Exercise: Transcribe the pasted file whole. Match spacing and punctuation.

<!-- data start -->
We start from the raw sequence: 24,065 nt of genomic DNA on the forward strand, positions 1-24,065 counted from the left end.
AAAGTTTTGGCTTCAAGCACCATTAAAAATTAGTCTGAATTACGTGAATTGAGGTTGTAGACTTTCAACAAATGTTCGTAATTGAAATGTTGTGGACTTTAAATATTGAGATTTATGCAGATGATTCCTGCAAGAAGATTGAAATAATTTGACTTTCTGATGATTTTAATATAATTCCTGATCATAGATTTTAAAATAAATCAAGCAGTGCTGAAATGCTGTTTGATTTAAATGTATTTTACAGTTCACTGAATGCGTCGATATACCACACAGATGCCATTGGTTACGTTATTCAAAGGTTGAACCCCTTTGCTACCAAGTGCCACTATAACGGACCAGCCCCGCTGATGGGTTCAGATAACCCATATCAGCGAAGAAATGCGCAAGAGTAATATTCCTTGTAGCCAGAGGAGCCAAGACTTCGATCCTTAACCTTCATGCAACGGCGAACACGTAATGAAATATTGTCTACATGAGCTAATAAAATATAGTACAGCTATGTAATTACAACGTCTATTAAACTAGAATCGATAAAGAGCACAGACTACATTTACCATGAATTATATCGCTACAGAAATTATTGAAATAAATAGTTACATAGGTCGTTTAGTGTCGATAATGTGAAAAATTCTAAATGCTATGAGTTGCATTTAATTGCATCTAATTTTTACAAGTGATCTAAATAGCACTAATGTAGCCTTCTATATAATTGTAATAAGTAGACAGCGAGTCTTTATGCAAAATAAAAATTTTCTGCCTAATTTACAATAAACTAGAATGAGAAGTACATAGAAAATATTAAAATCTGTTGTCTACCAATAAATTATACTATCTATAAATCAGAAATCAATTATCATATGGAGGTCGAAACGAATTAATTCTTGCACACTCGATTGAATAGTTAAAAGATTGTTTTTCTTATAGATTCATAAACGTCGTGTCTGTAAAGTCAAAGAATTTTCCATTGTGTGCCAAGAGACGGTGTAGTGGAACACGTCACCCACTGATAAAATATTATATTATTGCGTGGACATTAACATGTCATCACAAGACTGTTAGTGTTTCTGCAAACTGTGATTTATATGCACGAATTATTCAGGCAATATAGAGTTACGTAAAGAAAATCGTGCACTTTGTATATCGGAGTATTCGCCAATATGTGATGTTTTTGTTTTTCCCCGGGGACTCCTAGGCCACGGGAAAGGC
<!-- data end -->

We start from the raw sequence: 24,065 nt of genomic DNA on the forward strand, positions 1-24,065 counted from the left end.
AAAGTTTTGGCTTCAAGCACCATTAAAAATTAGTCTGAATTACGTGAATTGAGGTTGTAGACTTTCAACAAATGTTCGTAATTGAAATGTTGTGGACTTTAAATATTGAGATTTATGCAGATGATTCCTGCAAGAAGATTGAAATAATTTGACTTTCTGATGATTTTAATATAATTCCTGATCATAGATTTTAAAATAAATCAAGCAGTGCTGAAATGCTGTTTGATTTAAATGTATTTTACAGTTCACTGAATGCGTCGATATACCACACAGATGCCATTGGTTACGTTATTCAAAGGTTGAACCCCTTTGCTACCAAGTGCCACTATAACGGACCAGCCCCGCTGATGGGTTCAGATAACCCATATCAGCGAAGAAATGCGCAAGAGTAATATTCCTTGTAGCCAGAGGAGCCAAGACTTCGATCCTTAACCTTCATGCAACGGCGAACACGTAATGAAATATTGTCTACATGAGCTAATAAAATATAGTACAGCTATGTAATTACAACGTCTATTAAACTAGAATCGATAAAGAGCACAGACTACATTTACCATGAATTATATCGCTACAGAAATTATTGAAATAAATAGTTACATAGGTCGTTTAGTGTCGATAATGTGAAAAATTCTAAATGCTATGAGTTGCATTTAATTGCATCTAATTTTTACAAGTGATCTAAATAGCACTAATGTAGCCTTCTATATAATTGTAATAAGTAGACAGCGAGTCTTTATGCAAAATAAAAATTTTCTGCCTAATTTACAATAAACTAGAATGAGAAGTACATAGAAAATATTAAAATCTGTTGTCTACCAATAAATTATACTATCTATAAATCAGAAATCAATTATCATATGGAGGTCGAAACGAATTAATTCTTGCACACTCGATTGAATAGTTAAAAGATTGTTTTTCTTATAGATTCATAAACGTCGTGTCTGTAAAGTCAAAGAATTTTCCATTGTGTGCCAAGAGACGGTGTAGTGGAACACGTCACCCACTGATAAAATATTATATTATTGCGTGGACATTAACATGTCATCACAAGACTGTTAGTGTTTCTGCAAACTGTGATTTATATGCACGAATTATTCAGGCAATATAGAGTTACGTAAAGAAAATCGTGCACTTTGTATATCGGAGTATTCGCCAATATGTGATGTTTTTGTTTTTCCCCGGGGACTCCTAGGCCACGGGAAAGGC